January 31, 2011
Related: Consumer spending rises more than expected. Which sounds good, except for this: “U.S. consumer spending rose more than expected in December to post the sixth straight month of gains as households drew down on their savings to fund purchases, government data showed on Monday.” If people are drawing down their savings — “savings dropped to their lowest level since March” — is that a good sign?
UPDATE: Reader John Reece emails:
It might be worth a post reminding readers of the dust-up a few months ago between Sarah “Stupid” Palin and Nobel-prize-winning economist and NY Times columnist Paul Krugman over whether there was any food price inflation. “Stupid” said yes citing actual supermarket price experience, Mr. Nobel Prize Winner sneered no, citing US government statistics. I’d say events have her winning it by knockout.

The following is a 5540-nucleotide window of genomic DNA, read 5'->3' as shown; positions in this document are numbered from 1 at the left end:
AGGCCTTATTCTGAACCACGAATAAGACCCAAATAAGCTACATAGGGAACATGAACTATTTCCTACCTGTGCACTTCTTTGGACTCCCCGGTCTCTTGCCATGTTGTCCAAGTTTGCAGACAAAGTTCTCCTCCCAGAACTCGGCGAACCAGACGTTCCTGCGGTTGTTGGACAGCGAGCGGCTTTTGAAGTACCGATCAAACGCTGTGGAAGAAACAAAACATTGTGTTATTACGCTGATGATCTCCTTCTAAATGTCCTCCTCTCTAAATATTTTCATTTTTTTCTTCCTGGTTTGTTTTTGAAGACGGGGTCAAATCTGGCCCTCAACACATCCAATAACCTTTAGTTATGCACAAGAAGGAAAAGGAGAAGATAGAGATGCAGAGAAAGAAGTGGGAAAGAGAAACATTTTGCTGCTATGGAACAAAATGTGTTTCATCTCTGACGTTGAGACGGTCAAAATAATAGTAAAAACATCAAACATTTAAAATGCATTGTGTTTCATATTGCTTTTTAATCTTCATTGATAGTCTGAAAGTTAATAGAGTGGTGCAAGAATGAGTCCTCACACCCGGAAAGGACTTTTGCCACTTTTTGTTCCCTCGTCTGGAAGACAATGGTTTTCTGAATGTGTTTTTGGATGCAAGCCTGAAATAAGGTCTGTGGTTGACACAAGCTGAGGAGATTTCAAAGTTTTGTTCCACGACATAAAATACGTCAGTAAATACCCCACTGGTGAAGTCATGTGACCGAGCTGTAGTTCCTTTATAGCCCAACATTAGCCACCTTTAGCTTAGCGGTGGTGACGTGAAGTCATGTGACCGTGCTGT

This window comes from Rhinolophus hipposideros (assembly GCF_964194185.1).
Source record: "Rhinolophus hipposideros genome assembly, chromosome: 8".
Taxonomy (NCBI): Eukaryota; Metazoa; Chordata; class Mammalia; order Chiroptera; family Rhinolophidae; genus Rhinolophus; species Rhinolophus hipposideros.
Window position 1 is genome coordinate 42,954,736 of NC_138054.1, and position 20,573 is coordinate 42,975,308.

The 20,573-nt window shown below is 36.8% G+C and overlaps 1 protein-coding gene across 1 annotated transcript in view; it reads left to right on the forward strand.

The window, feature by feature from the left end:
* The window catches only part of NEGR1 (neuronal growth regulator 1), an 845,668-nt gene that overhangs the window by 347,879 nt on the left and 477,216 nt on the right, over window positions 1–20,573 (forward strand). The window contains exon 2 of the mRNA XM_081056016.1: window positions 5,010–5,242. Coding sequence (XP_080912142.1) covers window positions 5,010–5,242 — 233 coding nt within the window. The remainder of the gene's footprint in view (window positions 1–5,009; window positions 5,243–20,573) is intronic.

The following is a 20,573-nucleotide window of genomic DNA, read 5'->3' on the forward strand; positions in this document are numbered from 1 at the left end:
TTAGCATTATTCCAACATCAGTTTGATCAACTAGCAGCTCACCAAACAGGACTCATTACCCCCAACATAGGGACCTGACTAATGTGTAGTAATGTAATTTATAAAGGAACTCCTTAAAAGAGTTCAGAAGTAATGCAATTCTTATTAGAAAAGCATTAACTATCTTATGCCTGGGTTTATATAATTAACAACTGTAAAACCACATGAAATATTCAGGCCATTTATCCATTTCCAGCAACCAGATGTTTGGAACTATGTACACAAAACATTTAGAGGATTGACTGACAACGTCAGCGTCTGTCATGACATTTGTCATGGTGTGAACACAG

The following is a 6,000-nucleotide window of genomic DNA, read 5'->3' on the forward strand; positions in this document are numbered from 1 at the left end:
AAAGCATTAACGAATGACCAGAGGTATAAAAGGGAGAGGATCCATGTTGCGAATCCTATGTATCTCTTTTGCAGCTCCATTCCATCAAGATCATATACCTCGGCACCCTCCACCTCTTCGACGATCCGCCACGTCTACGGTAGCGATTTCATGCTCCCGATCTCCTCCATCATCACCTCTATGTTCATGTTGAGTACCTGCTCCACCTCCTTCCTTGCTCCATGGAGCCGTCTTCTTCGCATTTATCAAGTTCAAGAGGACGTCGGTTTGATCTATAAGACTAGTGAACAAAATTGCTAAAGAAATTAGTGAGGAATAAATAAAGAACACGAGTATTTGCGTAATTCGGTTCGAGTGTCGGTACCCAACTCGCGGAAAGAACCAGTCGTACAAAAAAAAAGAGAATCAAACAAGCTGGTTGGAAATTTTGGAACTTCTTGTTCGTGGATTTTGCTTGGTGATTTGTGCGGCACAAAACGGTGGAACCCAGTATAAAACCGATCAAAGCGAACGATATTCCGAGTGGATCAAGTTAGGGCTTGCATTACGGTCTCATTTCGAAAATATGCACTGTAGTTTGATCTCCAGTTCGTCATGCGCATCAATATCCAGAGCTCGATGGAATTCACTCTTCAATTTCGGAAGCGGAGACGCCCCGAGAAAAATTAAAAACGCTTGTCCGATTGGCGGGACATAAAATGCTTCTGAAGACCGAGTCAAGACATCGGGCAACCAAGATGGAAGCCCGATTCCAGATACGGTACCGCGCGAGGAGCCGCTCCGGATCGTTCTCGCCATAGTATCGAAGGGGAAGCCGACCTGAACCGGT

Meanwhile, another reader thinks I’m missing the real story on consumer spending:
We know that with QE2 we have inflation in our future. So isn’t consumers drawing down on savings and buying “things” now a rational response? Holding on to the money means the money will buy less in the future. This is part of why QE2 will potentially provide potemkin economic improvement for 2012 while making the subsequent 4 years worse. Which of course raises the question “Does Obama really want to be president with a GOP majority congress?”
That’s an interesting angle. And yeah, if you think you’re going to be buying things with million-dollar bills later, maybe it makes sense not to defer purchases.